History - Where Do We Start?
I've been thinking about history, this week, and how to explain our approach to the Board of Studies. It's ironic that so much of what we do looks less impressive than traditional school methods, yet we are finding it far more meaningful. Hmm, I'm sure I've encountered this problem before...
Anyway, about this history curriculum...
I know that many homeschoolers advocate a chronological approach to history. It's simple and it's logical - but it doesn't seem to work for us. The reason? I just don't know how to convey real meaning when studying a topic that answers questions which haven't yet been asked. I guess this approach could trigger new questions and generate its own interest, but what happens if everyone is asking different questions entirely? Do we abandon those ideas to concentrate on questions more relevant to the era we've reached in history? Or do we contrive to make the thought processes of our minds conform to the period of history which we're scheduled to be studying?
I don't think this is much of an issue until we start to develop an inquiring mind. Until then, any number of subjects could provide food to ponder.
It seems that the problem of curriculum begins when our natural curiosity is stirred to such a degree that it craves satisfying answers. Answers that are relevant to its inquiry. And, not answers to someone else's questions.
As our unschooling has developed, I've found that we can build a whole curriculum around the study of history. Science, languages, maths, geography, etc - they all find their place and their relevance in history.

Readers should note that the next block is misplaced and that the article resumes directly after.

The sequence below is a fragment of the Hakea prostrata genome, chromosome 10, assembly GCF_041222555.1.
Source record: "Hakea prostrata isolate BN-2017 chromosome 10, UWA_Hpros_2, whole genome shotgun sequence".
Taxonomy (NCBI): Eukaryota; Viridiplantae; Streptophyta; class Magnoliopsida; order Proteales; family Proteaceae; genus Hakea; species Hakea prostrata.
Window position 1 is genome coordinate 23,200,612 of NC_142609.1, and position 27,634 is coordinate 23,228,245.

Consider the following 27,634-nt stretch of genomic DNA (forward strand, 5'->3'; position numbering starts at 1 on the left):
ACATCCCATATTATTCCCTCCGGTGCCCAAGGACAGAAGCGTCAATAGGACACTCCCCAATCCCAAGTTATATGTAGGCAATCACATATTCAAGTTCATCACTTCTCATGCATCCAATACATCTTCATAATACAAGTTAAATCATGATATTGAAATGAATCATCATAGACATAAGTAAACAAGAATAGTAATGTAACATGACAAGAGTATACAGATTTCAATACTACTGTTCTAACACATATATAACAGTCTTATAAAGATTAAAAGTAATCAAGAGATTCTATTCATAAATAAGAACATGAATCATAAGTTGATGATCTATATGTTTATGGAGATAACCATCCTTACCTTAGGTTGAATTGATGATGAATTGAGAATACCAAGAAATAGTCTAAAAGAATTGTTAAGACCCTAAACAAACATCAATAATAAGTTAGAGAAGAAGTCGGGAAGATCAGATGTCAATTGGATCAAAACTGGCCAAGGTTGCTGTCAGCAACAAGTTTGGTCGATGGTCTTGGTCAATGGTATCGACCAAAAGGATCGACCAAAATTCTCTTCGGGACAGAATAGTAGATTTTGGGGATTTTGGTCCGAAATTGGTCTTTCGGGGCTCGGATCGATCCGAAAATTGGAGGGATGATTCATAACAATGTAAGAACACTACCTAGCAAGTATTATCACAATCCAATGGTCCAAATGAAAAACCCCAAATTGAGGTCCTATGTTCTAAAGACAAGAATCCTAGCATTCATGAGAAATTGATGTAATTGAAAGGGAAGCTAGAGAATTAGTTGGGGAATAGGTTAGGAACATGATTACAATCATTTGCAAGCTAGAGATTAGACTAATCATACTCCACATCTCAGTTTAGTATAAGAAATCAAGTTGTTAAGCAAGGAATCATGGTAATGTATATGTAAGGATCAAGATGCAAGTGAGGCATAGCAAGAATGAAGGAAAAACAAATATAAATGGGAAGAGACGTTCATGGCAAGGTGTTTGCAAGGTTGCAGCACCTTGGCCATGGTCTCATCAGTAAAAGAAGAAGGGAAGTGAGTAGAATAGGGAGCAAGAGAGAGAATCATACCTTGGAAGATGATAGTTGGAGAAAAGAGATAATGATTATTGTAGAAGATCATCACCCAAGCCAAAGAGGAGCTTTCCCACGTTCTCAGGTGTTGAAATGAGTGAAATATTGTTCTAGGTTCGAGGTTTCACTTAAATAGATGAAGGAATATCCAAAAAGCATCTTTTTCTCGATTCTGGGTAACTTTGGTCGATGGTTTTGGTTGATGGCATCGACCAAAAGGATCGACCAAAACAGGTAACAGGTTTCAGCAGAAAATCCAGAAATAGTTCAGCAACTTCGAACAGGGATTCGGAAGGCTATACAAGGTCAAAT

For example, we recently read a classic, Victorian novel together and our interest was sparked in feminism, politics, geography, economics, music, art, fashion and, even, science. Although, we started learning about the nineteenth century, a rabbit trail of discovery took us through the Classical era of eighteenth century music, back to a study of the Greek civilisations, followed by Roman history, and then back to our own times, as we compared and contrasted our lives with those of the past. In this case, the historical reading initiated a study of different disciplines which, though centred upon one era, meandered both backwards and forwards in time.
It, also, works the other way around - from our reflections on our everyday lives to a curiosity about the past, as we strive to understand and find personal meaning to our modern-day existence.
In recent months, our family has been interested in simple and more sustainable living. This has led to research into the history of domestic progress, feminism, home skills, crafts, economics, education, politics, science, religion, geography, socialism and more. In this case, the sparks which intiated the study were contemporary questions, relevant to a real-life situation.
In both studies, our knowledge of history has improved and our understanding of the world, based on historical evidence, has been extended. I don't think this would have worked nearly as well with a chronological approach. We could have tried to relate history to our current situation and thought processes, but it would have been contrived and it would have left unanswered those thoughts which occupy us now.
I think that God often leads us down some very unexpected paths. The final destination doesn't change but there are rabbit trails of discovery, along the way, which are relevant to our current experiences and purposeful for our soul's progress. Sometimes, personal needs and circumstances will be the trigger for our learning and, sometimes, a natural curiosity for God's world, at some point in its history, will teach us God's ways.
I think the important thing is that our learning needs to be relevant, at each stage of our journey - that is, relevant to the thoughts and ideas which God is presenting to our minds, right now. I'm not sure that a chronological approach is the most effective method for making those connections. Letting God lead us along a path which meanders in and out and back upon itself may seem risky to educationalists, but, where God is the source of all meaning, I feel it could just be the most logical approach, after all.